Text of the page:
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Nestle India takes Maggi off shelves, says will be back in the market soon

June: Maggi noodles will be taken off shelves until "the current situation is clarified", Nestle India said, capping a day on which state after state banned the snack for periods ranging from one to three months.

Nestle India said in a statement: "Maggi Noodles are completely safe and have been trusted in India for over 30 years. The trust of our consumers and the safety of our products is our first priority.

"Unfortunately, recent developments and unfounded concerns about the product have led to an environment of confusion for the consumer, to such an extent that we have decided to withdraw the product off the shelves, despite the product being safe."

The company added: "We promise that the trusted Maggi Noodles will be back in the market as soon as the current situation is clarified."
Gujarat, Jammu and Kashmir, Uttarakhand, Tamil Nadu and Assam on Thursday banned the sale of Maggi noodles. Uttarakhand and Tamil Nadu governments imposed a three-month ban while Gujarat and Jammu and Kashmir opted for one month. The Assam government has banned the chicken variant for 30 days. Delhi had on Wednesday banned the sale for 15 days.

In Uttar Pradesh, the state that first blew the whistle, Maggi found a breather.

Tests on a small set of fresh samples of Maggi noodles by Uttar Pradesh food safety regulators have found lead levels within the permissible limits and would not justify a ban on the product, a senior official said.
The test results from three samples picked up last month from different retail outlets in Lucknow show lead values within permissible limits, Hemant Rao, the principal secretary with the UP FSDA, told The Telegraph.

"The values seen in this fresh sample would not support a ban," Rao said, but clarified that the regulator is still awaiting results from over 200 samples picked up from across the state under directives from the Food Safety and Standards Authority of India (FSSAI).

The FSSAI had last month ordered food regulators in all states to test samples of Maggi noodles after the UP FSDA had in April this year alerted the central regulator that it had detected values of lead greater than permissible limits in samples of noodles manufactured in 2014.

The Delhi government earlier this week said its food regulators had also detected lead in more recent samples of the noodles, while samples from Goa have not shown any harmful ingredient.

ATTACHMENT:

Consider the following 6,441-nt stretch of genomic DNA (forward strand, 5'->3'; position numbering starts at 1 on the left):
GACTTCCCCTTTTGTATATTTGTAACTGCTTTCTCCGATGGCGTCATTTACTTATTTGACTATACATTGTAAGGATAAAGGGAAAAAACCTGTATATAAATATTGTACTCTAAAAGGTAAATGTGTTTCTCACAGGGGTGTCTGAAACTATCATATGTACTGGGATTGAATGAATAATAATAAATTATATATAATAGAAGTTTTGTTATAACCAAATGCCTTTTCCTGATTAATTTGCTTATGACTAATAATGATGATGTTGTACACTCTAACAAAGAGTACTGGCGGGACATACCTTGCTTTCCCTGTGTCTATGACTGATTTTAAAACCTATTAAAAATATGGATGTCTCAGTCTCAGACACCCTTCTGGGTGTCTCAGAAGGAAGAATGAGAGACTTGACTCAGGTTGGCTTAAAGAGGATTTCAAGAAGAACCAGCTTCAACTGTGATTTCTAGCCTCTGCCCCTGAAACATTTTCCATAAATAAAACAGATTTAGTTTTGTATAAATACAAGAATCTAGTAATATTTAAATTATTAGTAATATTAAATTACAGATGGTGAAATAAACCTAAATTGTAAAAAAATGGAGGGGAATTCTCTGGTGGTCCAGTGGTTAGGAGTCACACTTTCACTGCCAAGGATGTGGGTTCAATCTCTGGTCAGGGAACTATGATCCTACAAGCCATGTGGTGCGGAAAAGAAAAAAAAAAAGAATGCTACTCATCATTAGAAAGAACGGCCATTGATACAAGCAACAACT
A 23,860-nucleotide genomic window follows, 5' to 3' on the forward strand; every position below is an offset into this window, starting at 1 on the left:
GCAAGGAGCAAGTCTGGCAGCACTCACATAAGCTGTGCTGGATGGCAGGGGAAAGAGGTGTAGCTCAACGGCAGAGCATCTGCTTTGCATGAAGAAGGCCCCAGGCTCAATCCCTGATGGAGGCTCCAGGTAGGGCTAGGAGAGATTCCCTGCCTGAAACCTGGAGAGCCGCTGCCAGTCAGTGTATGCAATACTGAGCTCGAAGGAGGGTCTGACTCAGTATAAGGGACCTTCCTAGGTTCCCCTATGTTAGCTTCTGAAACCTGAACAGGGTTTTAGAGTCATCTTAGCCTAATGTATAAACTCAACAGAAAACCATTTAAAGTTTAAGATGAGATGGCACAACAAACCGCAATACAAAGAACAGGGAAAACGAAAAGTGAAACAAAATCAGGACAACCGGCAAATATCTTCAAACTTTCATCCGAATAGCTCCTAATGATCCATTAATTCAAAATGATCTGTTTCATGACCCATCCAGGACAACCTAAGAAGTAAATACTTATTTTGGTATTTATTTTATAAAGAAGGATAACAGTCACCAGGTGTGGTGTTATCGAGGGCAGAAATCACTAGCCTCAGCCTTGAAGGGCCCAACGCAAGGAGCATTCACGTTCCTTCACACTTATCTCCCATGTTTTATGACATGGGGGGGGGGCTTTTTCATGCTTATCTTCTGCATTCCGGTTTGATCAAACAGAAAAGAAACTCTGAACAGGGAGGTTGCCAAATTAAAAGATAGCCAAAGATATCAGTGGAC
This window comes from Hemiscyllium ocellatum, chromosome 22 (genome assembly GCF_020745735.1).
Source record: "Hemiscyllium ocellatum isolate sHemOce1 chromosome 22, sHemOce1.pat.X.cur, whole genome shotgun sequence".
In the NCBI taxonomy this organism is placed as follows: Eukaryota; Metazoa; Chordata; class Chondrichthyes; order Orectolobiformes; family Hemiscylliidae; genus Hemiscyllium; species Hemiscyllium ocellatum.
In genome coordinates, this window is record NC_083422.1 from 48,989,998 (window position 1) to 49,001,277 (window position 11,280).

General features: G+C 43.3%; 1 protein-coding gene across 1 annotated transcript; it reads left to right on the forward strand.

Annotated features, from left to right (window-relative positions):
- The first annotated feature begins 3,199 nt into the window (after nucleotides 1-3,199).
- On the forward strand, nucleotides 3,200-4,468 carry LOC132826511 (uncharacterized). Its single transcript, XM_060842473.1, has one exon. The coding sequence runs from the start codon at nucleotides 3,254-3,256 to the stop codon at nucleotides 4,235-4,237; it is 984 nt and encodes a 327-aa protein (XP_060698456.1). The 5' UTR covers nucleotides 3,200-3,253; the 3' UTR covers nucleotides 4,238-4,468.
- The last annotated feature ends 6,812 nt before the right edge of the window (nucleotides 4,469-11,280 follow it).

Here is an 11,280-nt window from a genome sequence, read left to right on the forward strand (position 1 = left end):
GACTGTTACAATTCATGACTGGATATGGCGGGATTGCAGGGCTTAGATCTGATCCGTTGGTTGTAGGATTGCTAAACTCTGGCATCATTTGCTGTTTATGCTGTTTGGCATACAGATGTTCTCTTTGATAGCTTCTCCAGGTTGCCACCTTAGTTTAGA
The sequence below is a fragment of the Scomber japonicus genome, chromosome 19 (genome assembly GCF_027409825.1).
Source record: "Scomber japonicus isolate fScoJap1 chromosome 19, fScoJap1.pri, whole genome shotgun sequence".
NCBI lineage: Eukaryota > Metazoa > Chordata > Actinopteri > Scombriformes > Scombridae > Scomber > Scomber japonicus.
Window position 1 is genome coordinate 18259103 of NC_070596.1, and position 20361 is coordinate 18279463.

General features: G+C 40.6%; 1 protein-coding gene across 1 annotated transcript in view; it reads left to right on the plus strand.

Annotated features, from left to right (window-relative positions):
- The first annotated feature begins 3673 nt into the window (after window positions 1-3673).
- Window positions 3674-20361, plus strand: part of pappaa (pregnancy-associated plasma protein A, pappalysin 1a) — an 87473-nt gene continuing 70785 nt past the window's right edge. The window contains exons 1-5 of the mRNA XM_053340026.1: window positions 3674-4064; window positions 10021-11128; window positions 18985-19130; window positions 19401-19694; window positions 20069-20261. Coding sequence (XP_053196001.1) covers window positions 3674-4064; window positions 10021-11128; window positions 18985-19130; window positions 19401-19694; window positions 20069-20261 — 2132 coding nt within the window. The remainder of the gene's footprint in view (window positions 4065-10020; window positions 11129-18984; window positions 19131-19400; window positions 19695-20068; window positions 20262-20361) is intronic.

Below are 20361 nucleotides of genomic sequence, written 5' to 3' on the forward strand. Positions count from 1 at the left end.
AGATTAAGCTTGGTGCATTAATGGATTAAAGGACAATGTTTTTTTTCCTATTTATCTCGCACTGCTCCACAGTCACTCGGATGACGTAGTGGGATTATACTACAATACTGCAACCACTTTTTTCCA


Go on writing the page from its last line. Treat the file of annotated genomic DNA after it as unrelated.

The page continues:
Food regulators and toxicology experts say the results of the fresh samples from Uttar Pradesh and Goa need not be surprising because results may vary from batch to batch.

"Assuming every batch uses different ingredients, whether cereals or water or whatever else that goes into it, the readings may change from batch to batch," said Girdhar Gyani, an engineer who was earlier head of the Quality Council of India, an agency that helps testing laboratories earn accreditation certificates.

"There's nothing special about this episode, our inspectors routinely sample hundreds of samples of different food items," Rao said.

"At times, some samples are found to be contaminated with different substances, at times with fungus."

Nestle India has also independently released through its website the results of its own tests on samples of Maggi noodles that show that lead levels are within permissible limits. The company said it has submitted samples from almost 600 product batches to an external laboratory.

"These samples represent around 125 million packets," the company said, releasing three copies of test reports conducted by the Bengal-based Edward Food Research and Analysis Centre (EFRAC), an accredited food testing laboratory. The results from the company's samples show that lead levels are well below the regulatory limit of 2.5 parts per million.

Balwinder Bajwa, the director of EFRAC located in Barasat, said it had tested 800 different batches of Maggi noodles in the past one month and some as late as last week, and found nothing amiss.

"We followed the best practice required to test traces of heavy metals like lead. EFRAC has the most advanced equipment, too. Unless these processes and equipment are used, there can be chance of lead contamination during the test itself, changing the outcome," he said.

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